The jury's verdict in the sad Trayvon Martin case seems to say it's OK for a Rambo-style white vigilante to arm himself with a pistol, follow an unarmed black teenager in the dark, get into a confrontation, shoot the teen to death and pay no penalty.
If the teen in this affair had been white, we doubt that George Zimmerman would have trailed him or shot him. We presume that Zimmerman, a self-appointed neighborhood amateur cop, told a police dispatcher that Martin was an "(expletive) punk" who "looks like he's up to no good" just because the boy was black. Even though the dispatcher told Zimmerman to desist, he continued stalking the youth until tragedy resulted. The exchange went like this:
Dispatcher: Are you following him?
Dispatcher: OK, we don't need you to do that.
Now that Zimmerman has been declared innocent, we hope it doesn't inspire gun-lovers everywhere to prowl with weapons at night, looking for other "suspicious" targets -- and shooting some of them under the brutal "stand your ground" principle. That's a grotesque prospect.
To deter this problem and obtain some degree of justice for Martin's family, we hope a wrongful death civil lawsuit is pursued against Zimmerman. Also, we hope the U.S. Justice Department explores the possibility of filing civil rights charges.
President Obama correctly called Martin's killing a "tragedy, not just for his family, or any one community, but for America." He added: "We should ask ourselves if we're doing all we can to stem the tide of gun violence that claims too many lives across this country on a daily basis."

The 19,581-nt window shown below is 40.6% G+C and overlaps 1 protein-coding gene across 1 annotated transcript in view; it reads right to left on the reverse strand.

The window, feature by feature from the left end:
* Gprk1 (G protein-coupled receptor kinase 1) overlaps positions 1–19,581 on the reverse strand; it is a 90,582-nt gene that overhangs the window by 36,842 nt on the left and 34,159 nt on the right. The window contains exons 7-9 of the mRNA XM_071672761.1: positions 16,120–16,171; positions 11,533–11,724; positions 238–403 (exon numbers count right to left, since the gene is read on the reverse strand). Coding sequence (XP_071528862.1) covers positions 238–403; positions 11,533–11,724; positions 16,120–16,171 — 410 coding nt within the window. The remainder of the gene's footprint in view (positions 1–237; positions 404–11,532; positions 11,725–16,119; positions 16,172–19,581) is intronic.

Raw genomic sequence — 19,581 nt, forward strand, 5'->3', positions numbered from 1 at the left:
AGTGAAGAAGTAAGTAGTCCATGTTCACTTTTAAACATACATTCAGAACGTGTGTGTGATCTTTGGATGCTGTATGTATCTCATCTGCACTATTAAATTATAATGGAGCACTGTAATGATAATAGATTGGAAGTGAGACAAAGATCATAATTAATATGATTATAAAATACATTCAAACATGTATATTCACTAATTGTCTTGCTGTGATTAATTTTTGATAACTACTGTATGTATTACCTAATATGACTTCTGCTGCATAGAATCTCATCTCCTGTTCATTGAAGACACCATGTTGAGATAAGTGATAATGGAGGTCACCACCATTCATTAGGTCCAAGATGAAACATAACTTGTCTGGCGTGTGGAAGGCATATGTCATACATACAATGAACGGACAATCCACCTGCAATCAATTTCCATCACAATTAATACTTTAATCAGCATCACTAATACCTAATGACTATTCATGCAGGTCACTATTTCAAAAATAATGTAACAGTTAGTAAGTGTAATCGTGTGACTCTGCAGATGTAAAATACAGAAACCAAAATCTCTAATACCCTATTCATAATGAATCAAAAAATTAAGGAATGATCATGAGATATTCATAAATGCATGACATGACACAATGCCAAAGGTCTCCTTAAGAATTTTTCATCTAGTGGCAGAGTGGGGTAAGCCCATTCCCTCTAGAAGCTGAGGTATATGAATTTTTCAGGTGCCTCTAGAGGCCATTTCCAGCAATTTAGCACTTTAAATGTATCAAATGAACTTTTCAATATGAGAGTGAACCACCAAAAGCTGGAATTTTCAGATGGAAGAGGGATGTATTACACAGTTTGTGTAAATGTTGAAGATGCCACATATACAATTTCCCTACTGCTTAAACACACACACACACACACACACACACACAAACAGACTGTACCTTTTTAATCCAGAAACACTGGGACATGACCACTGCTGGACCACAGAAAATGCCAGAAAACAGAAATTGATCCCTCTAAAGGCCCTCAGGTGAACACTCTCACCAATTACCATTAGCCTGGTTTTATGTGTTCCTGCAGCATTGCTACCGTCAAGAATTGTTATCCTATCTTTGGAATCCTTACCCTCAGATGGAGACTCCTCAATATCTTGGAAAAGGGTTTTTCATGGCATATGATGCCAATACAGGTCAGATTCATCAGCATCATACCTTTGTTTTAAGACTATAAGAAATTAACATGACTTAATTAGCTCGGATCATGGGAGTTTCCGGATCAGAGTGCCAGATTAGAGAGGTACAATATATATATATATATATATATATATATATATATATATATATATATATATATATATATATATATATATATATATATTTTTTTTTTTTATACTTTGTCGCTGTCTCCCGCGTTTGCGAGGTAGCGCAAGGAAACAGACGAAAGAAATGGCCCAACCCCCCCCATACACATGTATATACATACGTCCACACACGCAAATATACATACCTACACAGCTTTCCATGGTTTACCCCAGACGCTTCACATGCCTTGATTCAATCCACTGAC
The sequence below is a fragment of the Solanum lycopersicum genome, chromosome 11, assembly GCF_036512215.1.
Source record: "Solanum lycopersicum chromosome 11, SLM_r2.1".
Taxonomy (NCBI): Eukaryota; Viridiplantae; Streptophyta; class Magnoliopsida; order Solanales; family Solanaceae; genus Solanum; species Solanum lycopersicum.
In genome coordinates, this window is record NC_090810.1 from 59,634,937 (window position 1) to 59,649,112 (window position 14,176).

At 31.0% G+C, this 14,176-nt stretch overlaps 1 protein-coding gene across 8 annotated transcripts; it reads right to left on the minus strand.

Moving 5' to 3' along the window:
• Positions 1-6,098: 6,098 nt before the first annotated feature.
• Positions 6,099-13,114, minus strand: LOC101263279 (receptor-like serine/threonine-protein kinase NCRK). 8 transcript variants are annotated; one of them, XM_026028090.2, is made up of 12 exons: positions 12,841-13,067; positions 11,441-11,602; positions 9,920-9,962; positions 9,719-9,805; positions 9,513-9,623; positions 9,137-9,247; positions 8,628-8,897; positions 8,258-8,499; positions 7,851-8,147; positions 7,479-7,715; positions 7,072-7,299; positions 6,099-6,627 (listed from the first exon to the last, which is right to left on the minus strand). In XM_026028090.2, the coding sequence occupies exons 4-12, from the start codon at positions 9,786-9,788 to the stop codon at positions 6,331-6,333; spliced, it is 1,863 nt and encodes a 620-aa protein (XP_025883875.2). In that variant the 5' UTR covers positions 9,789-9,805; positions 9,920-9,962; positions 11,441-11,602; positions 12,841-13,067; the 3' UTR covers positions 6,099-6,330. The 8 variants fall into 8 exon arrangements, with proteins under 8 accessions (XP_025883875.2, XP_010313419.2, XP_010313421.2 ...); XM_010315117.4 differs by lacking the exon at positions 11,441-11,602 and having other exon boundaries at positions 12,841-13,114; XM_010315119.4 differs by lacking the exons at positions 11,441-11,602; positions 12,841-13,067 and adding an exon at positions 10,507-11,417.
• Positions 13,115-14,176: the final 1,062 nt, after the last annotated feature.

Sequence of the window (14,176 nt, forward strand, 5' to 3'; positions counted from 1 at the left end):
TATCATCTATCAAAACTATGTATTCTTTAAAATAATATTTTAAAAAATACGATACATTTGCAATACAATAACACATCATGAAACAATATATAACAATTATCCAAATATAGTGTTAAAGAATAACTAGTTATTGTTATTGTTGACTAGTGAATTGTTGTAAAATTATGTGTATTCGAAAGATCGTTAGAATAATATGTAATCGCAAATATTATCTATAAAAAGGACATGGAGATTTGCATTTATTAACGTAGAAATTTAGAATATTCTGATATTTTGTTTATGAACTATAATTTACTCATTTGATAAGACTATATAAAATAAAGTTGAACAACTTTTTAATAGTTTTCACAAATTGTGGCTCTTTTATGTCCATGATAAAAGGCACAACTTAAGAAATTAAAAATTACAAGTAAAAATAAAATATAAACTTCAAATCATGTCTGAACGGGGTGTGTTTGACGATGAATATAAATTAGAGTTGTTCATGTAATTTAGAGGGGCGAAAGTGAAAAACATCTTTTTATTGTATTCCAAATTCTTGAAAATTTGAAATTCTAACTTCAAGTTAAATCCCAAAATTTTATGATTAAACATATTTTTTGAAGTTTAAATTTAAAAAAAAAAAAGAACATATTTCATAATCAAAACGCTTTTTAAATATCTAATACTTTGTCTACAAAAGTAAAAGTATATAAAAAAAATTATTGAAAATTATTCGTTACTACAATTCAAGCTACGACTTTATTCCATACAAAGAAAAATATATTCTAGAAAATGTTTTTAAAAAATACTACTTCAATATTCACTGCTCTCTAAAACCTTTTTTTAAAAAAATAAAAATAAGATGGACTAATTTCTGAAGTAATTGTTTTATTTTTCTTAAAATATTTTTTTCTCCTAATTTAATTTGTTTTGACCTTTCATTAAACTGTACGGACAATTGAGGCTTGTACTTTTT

USA Today called the Florida nightmare "a tragically familiar tale of snap judgments by strangers, racial profiling and a black teenager's needless death. ... The fact remains that Martin was doing nothing wrong; he was returning from a snack run at a convenience store, heading for the house of his father's girlfriend. And the fact remains that had Zimmerman stayed in his truck, as advised by the police, Martin would be alive today."
A Los Angeles Times column said the case "must send a chill down the spine of every parent of a black teenager in this country," because it shows that a white man with an automatic pistol can follow an unarmed black youth and wind up killing him -- and be given his gun back with no consequences.
Chris Smith, Democratic leader in Florida's state Senate, lamented:
"The fact that a child is dead and an armed man can now walk free without so much as a backward glance sends the wrong message to Florida and its citizens."
We agree with USA Today's conclusion:
"Despite all the nation's progress in burying its racist past, minorities are commonly stopped by authorities -- or viewed by strangers as 'up to no good' -- for no other reason than the color of their skin.... Trayvon Martin's death remains an avoidable American tragedy -- one that Zimmerman set in motion."